Source: Education Week, 3/13/12, By Nirvi Shah

[Editor’s Note: The 2009 data is available at OCR’s data collection website. The “School Is Not Supposed to Hurt” 2009 report and its 2012 update are available from the National Disability Rights Network. The GAO report is available here. AASA’s report is available here.

As the Education Week article notes,  some states have moved to enact rules and regulations limiting the use of seclusion and restraint. In January 2012, Legal Clips summarized an Associated Press article in the Bowling Green Daily News reporting that Kentucky education officials were limiting the use of restraint and seclusion on public school students after citing two schools for violating the rights of three disabled students who were subjected to the practices. In November 2011, Legal Clips summarized an article in the Bangor Daily News reporting that the Maine Department Education had released a draft of its new rules governing the use of restraint and seclusion on students in public schools. In July 2010, Legal Clips cited the Atlanta Journal Constitution’s coverage of the Georgia State Board of Education’s decision to prohibit the practice of seclusion in schools.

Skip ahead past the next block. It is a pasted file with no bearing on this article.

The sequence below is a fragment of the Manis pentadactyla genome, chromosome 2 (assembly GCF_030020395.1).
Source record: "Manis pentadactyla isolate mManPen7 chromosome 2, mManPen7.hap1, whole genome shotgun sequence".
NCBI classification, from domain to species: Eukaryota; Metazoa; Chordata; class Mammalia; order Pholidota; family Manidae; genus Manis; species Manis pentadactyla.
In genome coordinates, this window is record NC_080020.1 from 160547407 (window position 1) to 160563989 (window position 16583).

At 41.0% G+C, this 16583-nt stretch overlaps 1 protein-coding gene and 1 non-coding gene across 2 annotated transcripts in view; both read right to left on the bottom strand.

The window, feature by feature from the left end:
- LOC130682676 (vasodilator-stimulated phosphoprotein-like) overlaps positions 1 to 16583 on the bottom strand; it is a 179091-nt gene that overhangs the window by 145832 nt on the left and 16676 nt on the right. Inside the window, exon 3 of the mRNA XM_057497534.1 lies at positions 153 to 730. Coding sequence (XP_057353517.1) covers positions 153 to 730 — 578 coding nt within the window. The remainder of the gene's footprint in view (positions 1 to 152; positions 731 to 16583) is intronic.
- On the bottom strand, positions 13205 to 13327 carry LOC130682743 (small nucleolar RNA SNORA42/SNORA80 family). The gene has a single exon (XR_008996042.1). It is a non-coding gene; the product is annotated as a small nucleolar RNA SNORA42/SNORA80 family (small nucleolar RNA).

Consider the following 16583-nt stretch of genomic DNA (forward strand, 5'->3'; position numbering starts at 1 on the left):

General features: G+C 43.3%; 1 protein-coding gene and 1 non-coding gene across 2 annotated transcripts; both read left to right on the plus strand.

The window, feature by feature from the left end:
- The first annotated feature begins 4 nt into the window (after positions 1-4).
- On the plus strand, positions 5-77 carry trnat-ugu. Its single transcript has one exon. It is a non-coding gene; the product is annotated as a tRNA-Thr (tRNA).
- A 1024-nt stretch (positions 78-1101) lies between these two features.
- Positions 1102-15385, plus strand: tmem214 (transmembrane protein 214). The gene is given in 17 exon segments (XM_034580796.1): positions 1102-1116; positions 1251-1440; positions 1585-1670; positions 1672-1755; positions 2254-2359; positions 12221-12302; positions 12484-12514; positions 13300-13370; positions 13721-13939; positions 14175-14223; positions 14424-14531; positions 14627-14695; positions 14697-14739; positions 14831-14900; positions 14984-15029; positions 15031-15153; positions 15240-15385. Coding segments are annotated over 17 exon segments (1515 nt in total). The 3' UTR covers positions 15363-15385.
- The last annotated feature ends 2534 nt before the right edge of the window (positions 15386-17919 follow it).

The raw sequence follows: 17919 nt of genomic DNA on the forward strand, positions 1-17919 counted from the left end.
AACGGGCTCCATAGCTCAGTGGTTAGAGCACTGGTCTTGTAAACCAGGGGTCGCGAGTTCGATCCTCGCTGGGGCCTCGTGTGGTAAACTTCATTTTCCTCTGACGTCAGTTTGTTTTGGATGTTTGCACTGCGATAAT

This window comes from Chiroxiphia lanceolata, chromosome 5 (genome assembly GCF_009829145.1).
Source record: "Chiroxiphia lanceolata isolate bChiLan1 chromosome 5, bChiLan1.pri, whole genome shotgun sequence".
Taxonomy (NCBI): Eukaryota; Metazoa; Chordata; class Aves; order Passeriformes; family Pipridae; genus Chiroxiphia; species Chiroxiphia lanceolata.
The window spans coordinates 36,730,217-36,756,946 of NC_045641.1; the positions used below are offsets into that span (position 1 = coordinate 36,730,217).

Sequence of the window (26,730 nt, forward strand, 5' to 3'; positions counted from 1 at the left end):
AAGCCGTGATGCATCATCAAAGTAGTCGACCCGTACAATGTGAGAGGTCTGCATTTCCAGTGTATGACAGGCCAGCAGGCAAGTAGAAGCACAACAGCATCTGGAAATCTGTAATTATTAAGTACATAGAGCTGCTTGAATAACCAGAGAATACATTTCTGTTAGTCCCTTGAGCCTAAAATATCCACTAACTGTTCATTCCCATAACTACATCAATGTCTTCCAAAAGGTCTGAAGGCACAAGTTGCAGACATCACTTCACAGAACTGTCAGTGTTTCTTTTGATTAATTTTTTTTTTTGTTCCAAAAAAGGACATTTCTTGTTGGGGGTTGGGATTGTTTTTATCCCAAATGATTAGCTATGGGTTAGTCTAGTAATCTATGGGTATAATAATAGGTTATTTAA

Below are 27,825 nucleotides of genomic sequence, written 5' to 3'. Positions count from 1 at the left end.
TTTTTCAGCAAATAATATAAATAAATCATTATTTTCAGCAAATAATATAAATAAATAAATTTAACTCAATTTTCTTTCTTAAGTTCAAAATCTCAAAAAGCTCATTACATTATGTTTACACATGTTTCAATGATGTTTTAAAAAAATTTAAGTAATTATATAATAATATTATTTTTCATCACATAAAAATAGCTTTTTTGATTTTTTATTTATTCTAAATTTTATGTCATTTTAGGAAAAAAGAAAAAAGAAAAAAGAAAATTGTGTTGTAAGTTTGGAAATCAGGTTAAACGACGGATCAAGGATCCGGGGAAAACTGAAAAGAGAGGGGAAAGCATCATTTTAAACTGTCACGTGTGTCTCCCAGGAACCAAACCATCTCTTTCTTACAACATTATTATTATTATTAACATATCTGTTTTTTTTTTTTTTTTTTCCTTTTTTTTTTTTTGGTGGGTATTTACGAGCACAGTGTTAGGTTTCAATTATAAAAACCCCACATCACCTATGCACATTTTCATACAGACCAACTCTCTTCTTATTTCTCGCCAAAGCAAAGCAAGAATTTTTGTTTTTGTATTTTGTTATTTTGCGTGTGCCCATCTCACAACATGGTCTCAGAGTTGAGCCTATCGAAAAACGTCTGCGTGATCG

Even some school districts have adopted policies to restrict the use of restraint and seclusion. In April 2011, Legal Clips summarized an article in the Palm Beach Post reporting that the Palm Beach County School Board had increased limitations on the restraints that can be used on special-needs students.]